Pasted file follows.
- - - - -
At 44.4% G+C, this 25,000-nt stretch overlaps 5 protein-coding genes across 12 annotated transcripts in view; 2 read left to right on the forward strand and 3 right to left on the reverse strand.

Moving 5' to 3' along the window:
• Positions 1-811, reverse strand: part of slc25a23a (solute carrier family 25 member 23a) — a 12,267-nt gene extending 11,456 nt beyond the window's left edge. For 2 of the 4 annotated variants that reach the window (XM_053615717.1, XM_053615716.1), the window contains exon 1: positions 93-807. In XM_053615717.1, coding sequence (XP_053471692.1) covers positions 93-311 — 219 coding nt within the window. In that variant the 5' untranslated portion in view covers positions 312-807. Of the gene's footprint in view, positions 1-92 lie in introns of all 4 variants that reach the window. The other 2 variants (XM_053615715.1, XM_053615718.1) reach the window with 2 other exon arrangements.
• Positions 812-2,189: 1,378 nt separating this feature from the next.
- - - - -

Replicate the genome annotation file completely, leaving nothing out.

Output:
At 44.4% G+C, this 25,000-nt stretch overlaps 5 protein-coding genes across 12 annotated transcripts in view; 2 read left to right on the forward strand and 3 right to left on the reverse strand.

Moving 5' to 3' along the window:
• Positions 1-811, reverse strand: part of slc25a23a (solute carrier family 25 member 23a) — a 12,267-nt gene extending 11,456 nt beyond the window's left edge. For 2 of the 4 annotated variants that reach the window (XM_053615717.1, XM_053615716.1), the window contains exon 1: positions 93-807. In XM_053615717.1, coding sequence (XP_053471692.1) covers positions 93-311 — 219 coding nt within the window. In that variant the 5' untranslated portion in view covers positions 312-807. Of the gene's footprint in view, positions 1-92 lie in introns of all 4 variants that reach the window. The other 2 variants (XM_053615715.1, XM_053615718.1) reach the window with 2 other exon arrangements.
• Positions 812-2,189: 1,378 nt separating this feature from the next.